attitude by means of engine thrust (and aerosurface action), and then lands retro-propulsively, as the prototypes currently do.

Figure 6 indicates how the gravity and drag losses were
estimated, and how they were apportioned
among the various burns during the mission.
The booster ascent is initially vertical, and bends near horizontal upon reaching the
staging altitude, which is essentially
exoatmospheric. I used the simplest
means of estimating the gravity and drag loss totals, and apportioned all the drag loss and most of
the gravity loss to the booster stage burn.
This is in accord with the best recommendations
of Ref. 1.

Figure 7 indicates exactly how the parabolic ballistic
trajectory of the booster flyback was estimated. The requisite horizontal and vertical
velocity components, which are equal at
45 degrees, were determined from the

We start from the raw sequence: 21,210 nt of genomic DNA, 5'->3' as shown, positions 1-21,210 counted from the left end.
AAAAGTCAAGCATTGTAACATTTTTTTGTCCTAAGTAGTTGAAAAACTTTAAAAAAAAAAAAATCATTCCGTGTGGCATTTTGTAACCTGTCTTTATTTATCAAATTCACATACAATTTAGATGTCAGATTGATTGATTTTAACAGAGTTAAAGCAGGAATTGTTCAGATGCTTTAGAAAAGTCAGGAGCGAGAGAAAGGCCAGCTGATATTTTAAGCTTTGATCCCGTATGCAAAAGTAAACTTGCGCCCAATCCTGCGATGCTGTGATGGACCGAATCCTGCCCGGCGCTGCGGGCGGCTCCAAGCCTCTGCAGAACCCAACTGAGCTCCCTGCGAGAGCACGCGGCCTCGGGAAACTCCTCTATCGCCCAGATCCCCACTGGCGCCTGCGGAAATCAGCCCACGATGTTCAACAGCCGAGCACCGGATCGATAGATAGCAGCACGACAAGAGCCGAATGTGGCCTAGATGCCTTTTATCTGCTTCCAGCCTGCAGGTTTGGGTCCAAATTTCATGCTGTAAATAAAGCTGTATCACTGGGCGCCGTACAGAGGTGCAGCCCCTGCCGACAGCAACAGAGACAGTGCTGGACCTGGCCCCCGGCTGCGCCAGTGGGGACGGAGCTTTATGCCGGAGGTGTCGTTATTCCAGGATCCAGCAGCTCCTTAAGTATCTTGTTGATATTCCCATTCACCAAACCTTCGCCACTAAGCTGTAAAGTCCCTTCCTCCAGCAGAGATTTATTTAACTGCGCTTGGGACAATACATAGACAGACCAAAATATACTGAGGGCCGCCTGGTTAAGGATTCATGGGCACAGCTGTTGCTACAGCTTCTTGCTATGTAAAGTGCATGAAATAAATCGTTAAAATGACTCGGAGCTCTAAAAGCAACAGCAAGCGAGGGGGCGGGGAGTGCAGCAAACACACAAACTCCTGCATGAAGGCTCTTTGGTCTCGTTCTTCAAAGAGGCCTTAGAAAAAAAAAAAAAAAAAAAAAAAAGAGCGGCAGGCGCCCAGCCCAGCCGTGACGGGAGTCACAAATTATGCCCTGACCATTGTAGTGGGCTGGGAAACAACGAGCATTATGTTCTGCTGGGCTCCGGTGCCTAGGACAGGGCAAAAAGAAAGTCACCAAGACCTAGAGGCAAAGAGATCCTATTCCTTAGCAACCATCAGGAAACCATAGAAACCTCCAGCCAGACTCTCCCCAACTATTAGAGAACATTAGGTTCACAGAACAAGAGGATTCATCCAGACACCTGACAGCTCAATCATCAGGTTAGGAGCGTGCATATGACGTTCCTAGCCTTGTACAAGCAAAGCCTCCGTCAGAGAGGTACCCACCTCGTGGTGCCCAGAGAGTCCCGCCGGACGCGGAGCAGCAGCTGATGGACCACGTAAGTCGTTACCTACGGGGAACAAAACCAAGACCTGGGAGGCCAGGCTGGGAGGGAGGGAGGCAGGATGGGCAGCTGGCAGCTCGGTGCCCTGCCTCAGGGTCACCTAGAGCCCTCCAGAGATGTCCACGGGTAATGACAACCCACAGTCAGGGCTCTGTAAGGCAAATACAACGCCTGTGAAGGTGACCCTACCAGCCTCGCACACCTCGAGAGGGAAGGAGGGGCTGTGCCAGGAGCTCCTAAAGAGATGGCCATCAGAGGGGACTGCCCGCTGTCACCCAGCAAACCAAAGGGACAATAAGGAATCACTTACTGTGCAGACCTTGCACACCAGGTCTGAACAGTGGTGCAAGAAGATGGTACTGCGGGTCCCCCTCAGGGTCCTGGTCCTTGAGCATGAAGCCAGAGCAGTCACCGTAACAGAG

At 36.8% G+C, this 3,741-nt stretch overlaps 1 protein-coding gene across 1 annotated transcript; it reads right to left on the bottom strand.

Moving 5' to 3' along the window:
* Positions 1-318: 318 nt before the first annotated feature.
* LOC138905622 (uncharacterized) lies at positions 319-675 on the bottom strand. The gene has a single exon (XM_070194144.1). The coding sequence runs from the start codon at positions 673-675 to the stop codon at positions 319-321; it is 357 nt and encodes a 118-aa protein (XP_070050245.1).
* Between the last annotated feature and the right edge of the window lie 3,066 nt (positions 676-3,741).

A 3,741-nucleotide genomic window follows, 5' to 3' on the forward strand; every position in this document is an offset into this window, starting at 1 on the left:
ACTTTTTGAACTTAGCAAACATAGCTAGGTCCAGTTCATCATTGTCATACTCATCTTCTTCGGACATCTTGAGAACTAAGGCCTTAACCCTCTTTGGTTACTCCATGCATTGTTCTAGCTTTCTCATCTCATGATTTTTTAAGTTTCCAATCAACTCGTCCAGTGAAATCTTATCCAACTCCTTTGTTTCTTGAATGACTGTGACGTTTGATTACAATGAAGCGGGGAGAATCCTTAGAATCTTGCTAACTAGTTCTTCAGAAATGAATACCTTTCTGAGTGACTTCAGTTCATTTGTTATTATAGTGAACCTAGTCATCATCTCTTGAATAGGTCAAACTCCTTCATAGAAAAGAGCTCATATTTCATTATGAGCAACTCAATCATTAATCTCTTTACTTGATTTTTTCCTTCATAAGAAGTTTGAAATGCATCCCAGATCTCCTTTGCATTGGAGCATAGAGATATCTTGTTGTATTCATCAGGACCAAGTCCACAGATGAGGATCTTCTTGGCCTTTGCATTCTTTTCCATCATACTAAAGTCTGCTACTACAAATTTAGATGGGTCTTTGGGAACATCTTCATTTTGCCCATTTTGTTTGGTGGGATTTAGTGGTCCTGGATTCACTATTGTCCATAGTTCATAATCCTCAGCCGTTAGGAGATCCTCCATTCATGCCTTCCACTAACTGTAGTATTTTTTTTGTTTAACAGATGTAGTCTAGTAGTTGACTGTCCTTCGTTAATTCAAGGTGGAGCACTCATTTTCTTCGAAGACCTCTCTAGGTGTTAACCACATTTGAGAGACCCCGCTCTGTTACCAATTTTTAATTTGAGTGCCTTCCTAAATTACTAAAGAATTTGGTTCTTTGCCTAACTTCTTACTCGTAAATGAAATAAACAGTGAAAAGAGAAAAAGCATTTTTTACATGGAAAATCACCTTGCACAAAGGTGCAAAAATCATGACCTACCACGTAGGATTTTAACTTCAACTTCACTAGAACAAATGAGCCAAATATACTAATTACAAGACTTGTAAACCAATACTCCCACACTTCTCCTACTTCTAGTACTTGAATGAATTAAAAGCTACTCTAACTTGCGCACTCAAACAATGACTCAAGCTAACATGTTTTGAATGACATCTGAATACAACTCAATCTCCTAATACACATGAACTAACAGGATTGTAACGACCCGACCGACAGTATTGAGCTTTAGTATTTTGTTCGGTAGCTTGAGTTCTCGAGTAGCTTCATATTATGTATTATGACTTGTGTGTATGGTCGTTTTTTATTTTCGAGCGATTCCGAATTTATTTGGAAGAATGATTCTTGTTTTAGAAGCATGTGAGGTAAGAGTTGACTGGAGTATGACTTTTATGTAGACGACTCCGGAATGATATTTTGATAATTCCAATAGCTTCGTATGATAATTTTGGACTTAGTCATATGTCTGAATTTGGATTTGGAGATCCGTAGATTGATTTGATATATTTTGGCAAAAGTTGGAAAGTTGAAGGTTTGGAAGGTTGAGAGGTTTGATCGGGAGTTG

required range (merely an educated guess here).
The net burn delta-vee sums this horizontal and the magnitude of the
staging velocity, for the horizontal
component. The vertical component is
alone. The “ideal” or kinematic
delta-vee is the vector sum of those components. To that,
the gravity loss estimate is added (there being no drag loss at
altitudes that high).

Figure 8 indicates the details of the booster flyback entry
and landing burns, including the
assumptions made. A potential energy
difference to the presumed entry altitude is added to the kinetic energy coming
out of the parabolic arc. That is the
kinetic energy at entry altitude in the absence of any drag loss. Converted back to velocity, the difference between that and the desired
entry speed is the “ideal” or kinematic delta-vee for the entry burn. This gets the estimated gravity loss added to
it for the mass ratio-effective delta-vee.
The terminal speed at the surface,
factored up, is the landing burn
delta-vee.

Figure 9 summarizes which engines get used for each of the
burns, and what the estimated
performance of the selected engines are, at those conditions. Note that the booster uses sea level
Raptors, sometimes at sea level, sometimes in vacuum, and an average of those two during its ascent
toward the stage point. For the entry
burn, I used the 50 kft (15 km) altitude